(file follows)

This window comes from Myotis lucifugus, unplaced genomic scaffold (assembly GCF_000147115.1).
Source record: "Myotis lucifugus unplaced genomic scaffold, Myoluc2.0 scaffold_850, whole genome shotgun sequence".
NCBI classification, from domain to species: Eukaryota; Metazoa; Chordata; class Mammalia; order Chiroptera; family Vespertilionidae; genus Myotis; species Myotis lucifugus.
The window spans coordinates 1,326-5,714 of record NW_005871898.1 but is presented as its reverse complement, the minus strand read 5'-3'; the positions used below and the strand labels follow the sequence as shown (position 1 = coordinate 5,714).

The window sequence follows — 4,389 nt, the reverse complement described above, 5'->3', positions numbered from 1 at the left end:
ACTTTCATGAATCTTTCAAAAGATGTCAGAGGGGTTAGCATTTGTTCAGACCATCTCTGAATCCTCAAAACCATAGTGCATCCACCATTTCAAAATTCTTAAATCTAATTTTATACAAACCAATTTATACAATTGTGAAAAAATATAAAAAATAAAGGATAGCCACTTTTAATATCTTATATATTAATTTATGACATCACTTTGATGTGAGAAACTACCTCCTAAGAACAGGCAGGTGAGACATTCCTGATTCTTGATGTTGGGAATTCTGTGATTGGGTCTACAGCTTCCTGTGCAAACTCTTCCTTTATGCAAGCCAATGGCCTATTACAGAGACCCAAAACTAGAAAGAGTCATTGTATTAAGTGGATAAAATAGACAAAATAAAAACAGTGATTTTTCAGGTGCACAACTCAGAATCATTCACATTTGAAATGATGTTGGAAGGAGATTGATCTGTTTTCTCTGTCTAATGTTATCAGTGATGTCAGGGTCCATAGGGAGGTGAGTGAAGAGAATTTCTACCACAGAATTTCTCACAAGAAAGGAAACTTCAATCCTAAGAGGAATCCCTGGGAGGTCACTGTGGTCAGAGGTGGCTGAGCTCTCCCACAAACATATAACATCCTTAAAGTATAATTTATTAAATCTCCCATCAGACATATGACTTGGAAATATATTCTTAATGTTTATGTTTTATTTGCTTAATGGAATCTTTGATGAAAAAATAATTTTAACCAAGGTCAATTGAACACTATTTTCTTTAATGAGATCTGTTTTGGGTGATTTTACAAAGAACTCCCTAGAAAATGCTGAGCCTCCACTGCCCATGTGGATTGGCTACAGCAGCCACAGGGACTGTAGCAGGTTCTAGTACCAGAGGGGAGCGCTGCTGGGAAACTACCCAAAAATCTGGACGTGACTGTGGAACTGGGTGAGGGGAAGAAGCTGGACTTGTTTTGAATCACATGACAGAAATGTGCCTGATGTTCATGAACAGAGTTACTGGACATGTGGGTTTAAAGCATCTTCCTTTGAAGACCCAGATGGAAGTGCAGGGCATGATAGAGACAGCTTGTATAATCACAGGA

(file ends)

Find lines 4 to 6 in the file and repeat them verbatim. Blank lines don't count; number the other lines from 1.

The window spans coordinates 1,326-5,714 of record NW_005871898.1 but is presented as its reverse complement, the minus strand read 5'-3'; the positions used below and the strand labels follow the sequence as shown (position 1 = coordinate 5,714).

The window sequence follows — 4,389 nt, the reverse complement described above, 5'->3', positions numbered from 1 at the left end:
ACTTTCATGAATCTTTCAAAAGATGTCAGAGGGGTTAGCATTTGTTCAGACCATCTCTGAATCCTCAAAACCATAGTGCATCCACCATTTCAAAATTCTTAAATCTAATTTTATACAAACCAATTTATACAATTGTGAAAAAATATAAAAAATAAAGGATAGCCACTTTTAATATCTTATATATTAATTTATGACATCACTTTGATGTGAGAAACTACCTCCTAAGAACAGGCAGGTGAGACATTCCTGATTCTTGATGTTGGGAATTCTGTGATTGGGTCTACAGCTTCCTGTGCAAACTCTTCCTTTATGCAAGCCAATGGCCTATTACAGAGACCCAAAACTAGAAAGAGTCATTGTATTAAGTGGATAAAATAGACAAAATAAAAACAGTGATTTTTCAGGTGCACAACTCAGAATCATTCACATTTGAAATGATGTTGGAAGGAGATTGATCTGTTTTCTCTGTCTAATGTTATCAGTGATGTCAGGGTCCATAGGGAGGTGAGTGAAGAGAATTTCTACCACAGAATTTCTCACAAGAAAGGAAACTTCAATCCTAAGAGGAATCCCTGGGAGGTCACTGTGGTCAGAGGTGGCTGAGCTCTCCCACAAACATATAACATCCTTAAAGTATAATTTATTAAATCTCCCATCAGACATATGACTTGGAAATATATTCTTAATGTTTATGTTTTATTTGCTTAATGGAATCTTTGATGAAAAAATAATTTTAACCAAGGTCAATTGAACACTATTTTCTTTAATGAGATCTGTTTTGGGTGATTTTACAAAGAACTCCCTAGAAAATGCTGAGCCTCCACTGCCCATGTGGATTGGCTACAGCAGCCACAGGGACTGTAGCAGGTTCTAGTACCAGAGGGGAGCGCTGCTGGGAAACTACCCAAAAATCTGGACGTGACTGTGGAACTGGGTGAGGGGAAGAAGCTGGACTTGTTTTGAATCACATGACAGAAATGTGCCTGATGTTCATGAACAGAGTTACTGGACATGTGGGTTTAAAGCATCTTCCTTTGAAGACCCAGATGGAAGTGCAGGGCATGATAGAGACAGCTTGTATAATCACAGGA